- Painful or sensitive teeth
- Draining tracts
- Nasal discharge/epistaxis
- History of oral pain, hypersalivation or pawing at the mouth
- Decreased interest in toys or food
- Evaluation of prior treatment
- Any form of dental trauma
- Evaluation of disease progression
While the above list provides the criteria on when to take dental radiographs, the American Animal Hospital Association (AAHA) and the World Small Animal Veterinary Association (WSAVA) suggest that full mouth dental radiographs should constitute an essential part of a complete dental/oral exam in all new dental patients. Dental radiography units need to be manoeuvrable and located close to the dental station for ease of use. When units are located far away from the dental area, or are cumbersome, they tend to be used infrequently. Radiographic exposures are dependent on three things: kilovolt peak (kV), milliamperage (mA) and exposure times. Most modern dental radiography units have pre-set values of 70kV and 8mA, so the only variation is the exposure time set by the operator. This is dependent on patient skull size/ soft tissue coverage and ranges from 0.15 seconds (cat) to 0.80 seconds (large dog), depending on your radiography unit’s specifications.
Patient positioning should be consistent and radiographs taken in a systematic way. This eliminates the variability of angles required and minimises the risk of missing areas of the dental arcade. Positioning needs to take into consideration the frequent turning of patients during procedures. In this article, we describe angles used in a patient positioned in lateral recumbency, with the hard palate perpendicular to the table (Figures 1 to 10). This position allows the operator to perform dental treatments with minimal turning of the patient. Note that the patient will need to be turned once to gain access to the opposite side of the mouth.
Several techniques can be used to obtain dental radiographs. The simplified technique (Woodward, 2009) is described here, as it uses predetermined angles. The angles are set at 20°, 45° and 90°. These angles are set based on the tube head being aligned with the nasal philtrum. This would read 0° on your radiography head and is your reference point at all times.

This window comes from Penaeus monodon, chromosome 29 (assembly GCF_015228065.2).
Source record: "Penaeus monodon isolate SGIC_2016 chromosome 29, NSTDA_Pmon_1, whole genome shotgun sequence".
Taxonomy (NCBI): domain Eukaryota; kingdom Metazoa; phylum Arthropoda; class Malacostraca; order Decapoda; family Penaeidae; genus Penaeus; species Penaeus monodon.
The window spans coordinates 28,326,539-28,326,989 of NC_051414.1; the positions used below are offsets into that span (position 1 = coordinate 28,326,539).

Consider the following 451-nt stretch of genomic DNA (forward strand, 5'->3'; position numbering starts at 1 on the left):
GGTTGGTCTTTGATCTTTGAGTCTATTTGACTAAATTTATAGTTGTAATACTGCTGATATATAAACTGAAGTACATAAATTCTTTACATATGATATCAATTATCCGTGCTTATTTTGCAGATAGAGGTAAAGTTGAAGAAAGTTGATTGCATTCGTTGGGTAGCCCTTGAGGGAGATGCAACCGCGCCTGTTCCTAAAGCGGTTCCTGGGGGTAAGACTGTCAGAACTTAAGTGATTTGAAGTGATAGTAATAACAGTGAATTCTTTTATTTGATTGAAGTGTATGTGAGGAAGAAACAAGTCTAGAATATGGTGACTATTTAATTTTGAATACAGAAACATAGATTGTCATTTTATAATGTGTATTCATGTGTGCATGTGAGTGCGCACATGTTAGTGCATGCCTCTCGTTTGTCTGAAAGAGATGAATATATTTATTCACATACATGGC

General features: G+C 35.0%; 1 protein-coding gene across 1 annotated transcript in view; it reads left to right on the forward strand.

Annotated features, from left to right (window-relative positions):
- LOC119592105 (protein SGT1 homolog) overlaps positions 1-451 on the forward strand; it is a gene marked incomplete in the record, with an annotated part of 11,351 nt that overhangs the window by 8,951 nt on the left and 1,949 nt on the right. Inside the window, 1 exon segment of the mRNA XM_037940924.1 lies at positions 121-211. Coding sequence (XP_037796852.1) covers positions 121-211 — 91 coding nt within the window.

In dogs, size 4 plates are commonly used for dental surveys and size 2 plates in cats. Swabs or paper towels can help to keep the film positioned in place. The care and storage of films need to be considered to obtain optimal image quality. Film plates need to be cleaned frequently to avoid artefacts such as thumb prints and blood smears. Thorough examination of films prior to use avoids the use of damaged or scratched plates which will be visible on the images.
The consistent and practised use of these techniques will make intra-oral dental radiography easy and quick to perform, reducing patient anaesthetic time whilst giving good diagnostic yields and effective treatment planning.
Canine radiography angles and positioning
Feline radiography angles and positioning
The angles and techniques are the same as those for dog teeth, except for the maxillary premolars and first molar. The above projection causes superimposition of the zygomatic arch over the root apices in the cat. Three different techniques can be used (Figures 8 to 10).